Distributed Energy Resources (DER) are democratising power production, access and consumption. Where once energy production and supply was limited to a lucky few, new technology means it’s now in the hands of everyone. This is good news for consumers - and, in the case of green energy sources, the planet - but what does it mean for retailers? How will you manage the complex billing structure inherent in a distributed energy market? And how can you ensure your business stays relevant in a constantly changing environment?
What are Distributed Energy Resources?
Until reasonably recently, most of the world’s electricity was generated at large hydro, coal or gas sites and distributed to consumers via a centralised grid. The drive to reduce carbon emissions, the growth of technology and new thinking about responding to consumer expectations and needs have turned that traditional model upside down.
While conventional energy generators are monolithic and distant, Distributed Energy Resources (DER) are smaller electricity-generating units closer to the point of use. They might be solar photovoltaic panels, wind generating units, biomass generators (fuelled with waste gas or industrial and agricultural by-products), small hydro schemes, diesel or biodiesel generators, batteries for energy storage or for electric vehicles that can be used to export power back to the grid or open and closed cycle gas turbines. Technology is changing and challenging the previous model in a number of ways, with the aim of creating a more sustainable, resilient, equitable and efficient system.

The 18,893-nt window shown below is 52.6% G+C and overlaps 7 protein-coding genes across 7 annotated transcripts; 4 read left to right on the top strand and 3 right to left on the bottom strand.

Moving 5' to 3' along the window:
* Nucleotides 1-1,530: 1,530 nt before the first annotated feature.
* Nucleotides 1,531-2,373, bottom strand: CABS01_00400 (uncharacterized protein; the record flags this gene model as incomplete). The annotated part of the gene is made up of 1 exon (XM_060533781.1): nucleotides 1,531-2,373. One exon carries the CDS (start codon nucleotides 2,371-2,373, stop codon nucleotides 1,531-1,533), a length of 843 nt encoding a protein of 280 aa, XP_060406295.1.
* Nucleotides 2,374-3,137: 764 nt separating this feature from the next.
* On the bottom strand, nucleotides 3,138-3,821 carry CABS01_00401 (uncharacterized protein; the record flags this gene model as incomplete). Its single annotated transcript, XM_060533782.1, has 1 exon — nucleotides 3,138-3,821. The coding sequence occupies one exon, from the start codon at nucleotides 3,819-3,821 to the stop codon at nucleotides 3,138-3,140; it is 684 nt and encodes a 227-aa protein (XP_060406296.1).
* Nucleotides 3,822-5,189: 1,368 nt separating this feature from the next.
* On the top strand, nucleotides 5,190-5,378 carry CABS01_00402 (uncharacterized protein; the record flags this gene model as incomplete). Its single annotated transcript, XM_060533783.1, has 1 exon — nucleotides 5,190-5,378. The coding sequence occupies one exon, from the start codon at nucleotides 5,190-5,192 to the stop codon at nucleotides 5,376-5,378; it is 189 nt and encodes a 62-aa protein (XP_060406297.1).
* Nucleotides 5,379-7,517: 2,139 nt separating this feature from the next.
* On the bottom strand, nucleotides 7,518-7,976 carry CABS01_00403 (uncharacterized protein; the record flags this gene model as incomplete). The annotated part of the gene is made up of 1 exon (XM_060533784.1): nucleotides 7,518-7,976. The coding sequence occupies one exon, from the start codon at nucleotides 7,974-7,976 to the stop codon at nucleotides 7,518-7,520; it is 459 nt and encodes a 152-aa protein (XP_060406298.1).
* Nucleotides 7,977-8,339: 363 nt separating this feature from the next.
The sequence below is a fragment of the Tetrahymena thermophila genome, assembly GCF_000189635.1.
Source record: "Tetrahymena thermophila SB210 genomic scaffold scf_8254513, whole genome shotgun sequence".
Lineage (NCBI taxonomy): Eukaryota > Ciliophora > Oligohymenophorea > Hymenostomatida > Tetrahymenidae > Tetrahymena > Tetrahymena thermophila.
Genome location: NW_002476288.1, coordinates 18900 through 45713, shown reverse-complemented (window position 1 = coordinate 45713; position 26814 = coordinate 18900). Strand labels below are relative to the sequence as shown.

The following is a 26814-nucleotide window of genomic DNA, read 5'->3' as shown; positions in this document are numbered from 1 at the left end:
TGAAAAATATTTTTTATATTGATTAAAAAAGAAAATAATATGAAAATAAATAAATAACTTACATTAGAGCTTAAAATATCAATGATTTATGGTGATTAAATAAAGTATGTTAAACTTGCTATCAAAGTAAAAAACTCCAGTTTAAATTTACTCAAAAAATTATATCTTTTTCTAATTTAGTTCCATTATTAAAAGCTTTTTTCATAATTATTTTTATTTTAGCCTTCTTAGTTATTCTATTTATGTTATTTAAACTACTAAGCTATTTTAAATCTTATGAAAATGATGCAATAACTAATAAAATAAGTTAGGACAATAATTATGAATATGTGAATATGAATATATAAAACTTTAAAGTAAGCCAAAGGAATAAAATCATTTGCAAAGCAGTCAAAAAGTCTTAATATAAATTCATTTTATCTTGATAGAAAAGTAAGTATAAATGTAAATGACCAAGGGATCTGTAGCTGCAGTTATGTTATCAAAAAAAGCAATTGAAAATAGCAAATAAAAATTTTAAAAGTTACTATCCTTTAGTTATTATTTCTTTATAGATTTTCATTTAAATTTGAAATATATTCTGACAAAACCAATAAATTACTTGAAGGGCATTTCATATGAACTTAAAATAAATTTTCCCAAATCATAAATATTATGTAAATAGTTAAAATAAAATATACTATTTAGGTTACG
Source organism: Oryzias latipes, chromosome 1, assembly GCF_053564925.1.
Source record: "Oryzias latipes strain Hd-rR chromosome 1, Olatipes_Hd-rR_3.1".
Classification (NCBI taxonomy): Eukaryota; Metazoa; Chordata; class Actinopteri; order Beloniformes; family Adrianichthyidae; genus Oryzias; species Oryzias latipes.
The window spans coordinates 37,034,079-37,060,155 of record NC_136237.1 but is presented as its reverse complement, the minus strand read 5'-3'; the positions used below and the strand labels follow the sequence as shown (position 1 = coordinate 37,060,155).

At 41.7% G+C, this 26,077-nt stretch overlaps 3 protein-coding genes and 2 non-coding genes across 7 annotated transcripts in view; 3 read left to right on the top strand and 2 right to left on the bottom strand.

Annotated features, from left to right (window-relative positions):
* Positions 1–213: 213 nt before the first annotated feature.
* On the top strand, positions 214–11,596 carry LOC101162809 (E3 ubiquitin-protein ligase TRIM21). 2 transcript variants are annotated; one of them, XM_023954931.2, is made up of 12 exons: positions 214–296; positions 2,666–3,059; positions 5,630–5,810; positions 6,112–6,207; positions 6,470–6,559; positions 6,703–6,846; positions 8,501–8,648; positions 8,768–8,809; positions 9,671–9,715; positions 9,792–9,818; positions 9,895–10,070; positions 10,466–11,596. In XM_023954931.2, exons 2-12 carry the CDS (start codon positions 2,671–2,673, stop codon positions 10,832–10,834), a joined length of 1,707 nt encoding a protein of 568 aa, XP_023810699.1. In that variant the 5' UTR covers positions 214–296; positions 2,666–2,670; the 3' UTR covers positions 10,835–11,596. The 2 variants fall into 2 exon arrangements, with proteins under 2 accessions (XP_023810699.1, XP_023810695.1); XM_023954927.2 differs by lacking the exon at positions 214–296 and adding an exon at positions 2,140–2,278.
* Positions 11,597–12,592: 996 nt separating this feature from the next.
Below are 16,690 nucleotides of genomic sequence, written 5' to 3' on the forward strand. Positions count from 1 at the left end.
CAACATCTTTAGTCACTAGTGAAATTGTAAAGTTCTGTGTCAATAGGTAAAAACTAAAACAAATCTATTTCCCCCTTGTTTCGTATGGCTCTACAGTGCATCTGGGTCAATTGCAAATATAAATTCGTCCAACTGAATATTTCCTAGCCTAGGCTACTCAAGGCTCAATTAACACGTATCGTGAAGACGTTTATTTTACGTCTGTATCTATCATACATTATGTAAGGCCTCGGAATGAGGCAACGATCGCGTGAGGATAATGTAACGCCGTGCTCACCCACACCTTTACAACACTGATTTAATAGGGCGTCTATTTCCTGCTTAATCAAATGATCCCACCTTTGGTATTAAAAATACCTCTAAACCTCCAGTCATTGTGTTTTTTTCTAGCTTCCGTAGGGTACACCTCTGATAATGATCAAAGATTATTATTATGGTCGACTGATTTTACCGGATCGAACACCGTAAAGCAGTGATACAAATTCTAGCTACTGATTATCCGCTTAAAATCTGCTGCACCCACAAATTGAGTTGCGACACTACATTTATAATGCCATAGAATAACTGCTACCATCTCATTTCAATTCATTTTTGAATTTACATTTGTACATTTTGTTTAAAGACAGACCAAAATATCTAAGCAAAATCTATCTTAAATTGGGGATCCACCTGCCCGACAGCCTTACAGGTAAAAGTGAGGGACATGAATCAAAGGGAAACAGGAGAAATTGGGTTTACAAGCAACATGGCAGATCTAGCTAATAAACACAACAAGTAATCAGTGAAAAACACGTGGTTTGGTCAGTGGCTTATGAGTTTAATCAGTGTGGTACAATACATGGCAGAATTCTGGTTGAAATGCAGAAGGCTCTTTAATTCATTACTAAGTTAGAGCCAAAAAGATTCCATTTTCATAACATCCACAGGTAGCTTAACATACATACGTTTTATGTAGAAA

Who uses Distributed Energy Resources?
DER use is on the rise globally, as organisations and policy makers recognise the benefits of a decentralised, sustainable and diversified energy sector. Consumers are attracted by the autonomy, resilience, environmental benefits and cost savings that generating their ‘own’ power can provide. In many ways, DER are not new. Parts of New Zealand started using small-scale, local electricity systems to keep the lights on in the late 1880s. In Mataura, Southland, the Southland Frozen Meat Company started generating its own power in 1885. Around 30 private households and businesses paid to be connected to its supply and it also powered the local paper mill. By 1904, it was giving its surplus power to the nearby town of Gore.
More recently, the availability of DER and increased awareness of sustainability means households and businesses alike are investigating their options. In 2019, New Zealand already had more than 85 MW of distributed solar installed, half of which was installed in the previous two years.